Canada
Don't forget Phoenix: Inquiry commissioner

A copy picture of murder victim Phoenix Sinclair.

JAMES TURNER | QMI AGENCY

WINNIPEG -- The long-awaited resumption of a public inquiry Wednesday into potential connections between Manitoba's child-welfare system and the horrific death of a little girl at her caregivers' hands kicked off with a plea from the man charged with leading it.

"We must be mindful of why we are here," Phoenix Sinclair inquiry commissioner Ted Hughes warned prior to the start of witness testimony after a delay of more than two months prompted by a court challenge over his decision-making powers.

"The centrepiece of our work, as a lasting memorial to the short life of little Phoenix Sinclair, is the protection of all children, particularly the most vulnerable of them throughout this province."

The inquiry continues to probe the circumstances of Phoenix's first apprehension by the now-defunct Winnipeg Child and Family Services (CFS) agency starting April 24, 2000, just after the girl's birth.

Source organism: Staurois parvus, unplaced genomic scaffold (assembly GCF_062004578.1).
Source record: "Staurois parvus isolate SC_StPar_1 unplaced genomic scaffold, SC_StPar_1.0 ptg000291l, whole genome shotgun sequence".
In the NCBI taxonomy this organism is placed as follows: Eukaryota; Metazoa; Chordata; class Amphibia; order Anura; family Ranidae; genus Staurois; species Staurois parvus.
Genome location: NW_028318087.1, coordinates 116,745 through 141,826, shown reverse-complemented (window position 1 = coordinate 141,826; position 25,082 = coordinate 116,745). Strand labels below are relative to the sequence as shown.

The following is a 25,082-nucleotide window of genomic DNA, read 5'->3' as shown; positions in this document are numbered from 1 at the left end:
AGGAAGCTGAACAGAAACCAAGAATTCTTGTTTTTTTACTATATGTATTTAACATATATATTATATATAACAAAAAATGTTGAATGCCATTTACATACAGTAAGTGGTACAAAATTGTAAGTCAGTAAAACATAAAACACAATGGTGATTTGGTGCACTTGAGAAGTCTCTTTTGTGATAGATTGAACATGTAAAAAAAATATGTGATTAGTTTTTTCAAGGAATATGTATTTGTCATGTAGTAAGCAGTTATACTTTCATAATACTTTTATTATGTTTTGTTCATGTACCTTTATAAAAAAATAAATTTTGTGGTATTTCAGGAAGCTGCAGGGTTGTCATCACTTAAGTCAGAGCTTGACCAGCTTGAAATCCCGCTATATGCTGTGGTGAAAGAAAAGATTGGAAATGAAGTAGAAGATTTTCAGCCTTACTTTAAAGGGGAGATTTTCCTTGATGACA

A key focus of Wednesday's hearings was on the girl's biological mother, Samantha Kematch, who already had another child apprehended by CFS before getting pregnant with Phoenix.

She appeared "ambivalent" at the prospect of parenting the little girl when she arrived, the inquiry has heard.

Kematch and her former boyfriend, Karl McKay, are serving prison terms after being convicted in 2008 of first-degree murder in Phoenix's 2005 killing at a home on Fisher River First Nation.

In May 2000, she and Phoenix's father, Steve Sinclair, consented to keep Phoenix in CFS care for three months. Part of a seven-step plan to get the child back included provisions that Kematch undergo a psychological assessment and that she and Sinclair attend parenting classes, which she did.

Supervising social worker Andrew Orobko said the hope was if the parents followed through and showed "parental capacity, parental motivation," they would be able to regain custody. Phoenix was reunited with Kematch in September 2000.

Social worker Kerri-Lynn Greeley authored a report on the case in October 2000 before handing off her file to another worker. She testified CFS didn't require Kematch and Sinclair to undergo a full parental assessment with a psychologist.

"I can't remember why we didn't consider (it)," she said.
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